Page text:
From The Bonnaroo Beacon (Saturday Edition) : Liverpool in Manchester
Photo by Dean Budnick
We may be in Manchester, Tennessee but everyone was in a Liverpool state of mind Friday night for headliner Paul McCartney.
The former Beatle was the most-anticipated artist at this year’s event with interest in his set spread across performers, festivarians, vendors and age groups. People started lining up at midday for the opportunity to be in the pit for his 9 p.m. performance.
It felt as if every person on the site headed towards the What Stage as the area was filled to capacity with few leaving until McCartney and his longtime backing band completed their two-hour-and-forty-five minute set.
“There’s no other place I’d rather be in the world than right here right now,” one festivalgoer exclaimed shortly before the music began.
McCartney delivered with an unforgettable mix of 37 songs from his years as a solo artist (“Maybe I’m Amazed”), member of Wings (“Band on the Run,” “Listen to What the Man Said”) and, of course, hits and numbers never performed live by the Beatles (“8 Days a Week,” “Eleanor Rigby,” “Paperback Writer,” “Lovely Rita,” “And I Love Her,” “Hey Jude”).
When he asked the crowd to “sing most glorious” during “Ob-La-Di Ob-La-Da,” it was unnecessary since everyone was already joining him on nearly every number.
And it wasn’t just that McCartney and his bandmates played each number impeccably. They showed respect to their historical significance yet the occasional tweaks added a degree of artistic integrity. For example, following a dedication to George Harrison, he started “Something” on ukulele, one of Harrison’s favorite instruments. Eventually, the whole band joined.
Earlier, he dedicated “Here Today” to John Lennon.
McCartney’s penchant for telling background stories of upcoming numbers (“Blackbird”) showed trust in his audience, while his steady between-song banter displayed that how engaged he was with his setting. Shortly after he took the stage, he paused to comment, “This is so cool. I’m going to take a moment and drink it in for myself.” Several times over the course of his set, he mentioned the signs that fans held up.
It was just as significant that an artist of his stature made it a point to support the Russian protest group with “Free Pussy Riot” popping up on the large video screen during “Back in the USSR” as well as stating it before going into “Let It Be.”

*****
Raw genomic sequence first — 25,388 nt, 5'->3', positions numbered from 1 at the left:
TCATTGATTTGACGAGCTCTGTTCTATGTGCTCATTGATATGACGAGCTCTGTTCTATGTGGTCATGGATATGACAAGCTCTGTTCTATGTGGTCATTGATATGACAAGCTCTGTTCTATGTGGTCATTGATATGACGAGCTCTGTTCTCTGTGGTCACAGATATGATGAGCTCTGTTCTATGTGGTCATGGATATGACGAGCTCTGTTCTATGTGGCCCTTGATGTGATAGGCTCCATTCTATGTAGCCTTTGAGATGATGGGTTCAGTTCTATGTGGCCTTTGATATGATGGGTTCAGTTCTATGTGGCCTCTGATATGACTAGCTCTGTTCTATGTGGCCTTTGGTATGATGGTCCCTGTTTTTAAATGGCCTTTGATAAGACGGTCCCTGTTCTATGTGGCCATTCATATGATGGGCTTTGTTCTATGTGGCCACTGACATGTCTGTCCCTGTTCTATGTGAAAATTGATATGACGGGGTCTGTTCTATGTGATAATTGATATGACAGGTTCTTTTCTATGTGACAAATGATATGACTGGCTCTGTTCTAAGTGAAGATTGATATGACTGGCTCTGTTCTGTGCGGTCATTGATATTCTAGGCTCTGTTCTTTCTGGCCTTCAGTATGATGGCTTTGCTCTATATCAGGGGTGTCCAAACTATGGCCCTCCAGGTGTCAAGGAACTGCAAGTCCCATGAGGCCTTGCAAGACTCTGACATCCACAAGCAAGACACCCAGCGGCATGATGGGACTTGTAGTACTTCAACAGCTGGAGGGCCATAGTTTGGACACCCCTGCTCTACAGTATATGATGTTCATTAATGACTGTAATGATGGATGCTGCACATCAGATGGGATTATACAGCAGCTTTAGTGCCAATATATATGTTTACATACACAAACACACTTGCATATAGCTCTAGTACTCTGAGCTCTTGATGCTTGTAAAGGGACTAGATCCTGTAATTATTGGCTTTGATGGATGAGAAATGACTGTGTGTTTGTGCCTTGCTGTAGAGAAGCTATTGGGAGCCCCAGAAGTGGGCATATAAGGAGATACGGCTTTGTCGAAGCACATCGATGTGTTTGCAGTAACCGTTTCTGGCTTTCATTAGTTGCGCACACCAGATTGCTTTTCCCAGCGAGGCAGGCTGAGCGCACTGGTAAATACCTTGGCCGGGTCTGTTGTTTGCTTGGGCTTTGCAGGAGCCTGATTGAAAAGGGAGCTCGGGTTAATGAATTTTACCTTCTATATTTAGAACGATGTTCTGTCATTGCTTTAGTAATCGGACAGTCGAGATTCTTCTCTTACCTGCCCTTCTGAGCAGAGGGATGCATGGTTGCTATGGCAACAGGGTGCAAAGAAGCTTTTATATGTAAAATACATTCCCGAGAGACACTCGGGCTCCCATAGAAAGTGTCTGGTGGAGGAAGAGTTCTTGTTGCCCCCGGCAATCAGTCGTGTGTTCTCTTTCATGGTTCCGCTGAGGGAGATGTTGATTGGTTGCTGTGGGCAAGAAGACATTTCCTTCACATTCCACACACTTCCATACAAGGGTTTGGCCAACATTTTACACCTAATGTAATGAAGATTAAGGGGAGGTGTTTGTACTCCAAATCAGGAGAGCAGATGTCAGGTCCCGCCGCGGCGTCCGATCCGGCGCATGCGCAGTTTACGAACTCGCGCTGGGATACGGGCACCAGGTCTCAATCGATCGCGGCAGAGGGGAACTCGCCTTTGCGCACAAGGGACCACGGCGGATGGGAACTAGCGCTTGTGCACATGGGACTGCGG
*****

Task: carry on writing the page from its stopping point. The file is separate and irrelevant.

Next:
If the songs weren’t enough, a pyrotechnic display during “Live and Let Die” provided the spectacle.
For many the night could have gone on and on but everyone knew that the show would eventually conclude. It did in a suitable Bonnaroo manner—with a segue—as trio of linked numbers from Abbey Road (“Golden Slumbers,” “Carry That Weight” and “The End”) provided the appropriate finish.
While McCartney left the stage for the final time late Friday night, his influence could be heard throughout the day’s lineup, and just as likely during the rest of Bonnaroo 2013. With his melodic craftsmanship throughout his career (“Yesterday”) as well as an experimental side (the dissonant organ chords on “For the Benefit of Mr. Kite”) his vast catalog has consciously and in some cases unconsciously bred the music that fills the air from the various tents and stages.
Earlier in the day Passion Pit played such fan favorites as “I Get Carried Away,” “Little Secret,” “Take a Walk” and “Sleepyhead” to a large crowd on the What Stage. It was a major step up for the group, which previously played This Tent in 2009.
Over on the Which Stage, Wu-Tang Clan, Grizzy Bear and Of Monsters and Men all drew sizable, enthusiastic crowds.
Meanwhile in the tents, artists such as Glen Hansard totally delivered. With a backing band that included a horn and string section his charm and invested passion for his songs was matched by the enthusiasm and dedication in the audience. During “Love Don’t Leave Me Waiting,” he added a jam segment that included the chorus of Aretha Franklin’s “Respect.”
John McLaughlin and the Fourth Dimension attracted a fervent grouping at That Tent, who embraced every one of the guitarist’s fluid runs.
Earlier, at a press conference McLaughlin discussed his excitement to be a part of Bonnaroo because its eclectic lineup reminded him of festivals in the ‘60s and ‘70s.
Jim James played a set of psychedelic spiritual soul at This Tent and Animal Collective brought out Police Academy star Michael Winslow to make mouth noises during their late night set.
Meanwhile, Conspirator welcomed Paper Diamond to the stage during their performance as Marc Brownstein handed his bass to Alex B. and moved over to a keyboard rig.
Following Bonnaroo visits in 2004 and 2010, Calexico shined during their return engagement at This Tent. Later, several of the band members joined Wilco on the What Stage for “California Stars.”
One of the day’s other collaborations found Solange adding vocals to Grizzly Bear’s “Two Weeks.” The Brooklyn band opened with tracks from “Shields” and “Veckatmest,” which was a great start to a mesmerizing 75-minute performance.
Solange returned later in the evening for the Superjam, which featured Lettuce as the house band and RZA as the master of ceremonies along with Wu-Tang Clan and DJ Jazzy Jeff.
At a press conference earlier, John Oates finished a discussion on attracting an audience through the concert experience and how it relates to the Bonnaroo approach for musicians and fans.
“It’s one thing they can’t take away,” he said. “Thank God the fact that we can play live because we sure as hell can’t sell records.”
Well, Paul McCartney always could, and he remains an inspiration on that score and a dynamic live performer to boot.
“I have a feeling you’re going to have a bit of a good weekend,” Sir Paul proclaimed early in his set.
So far so good.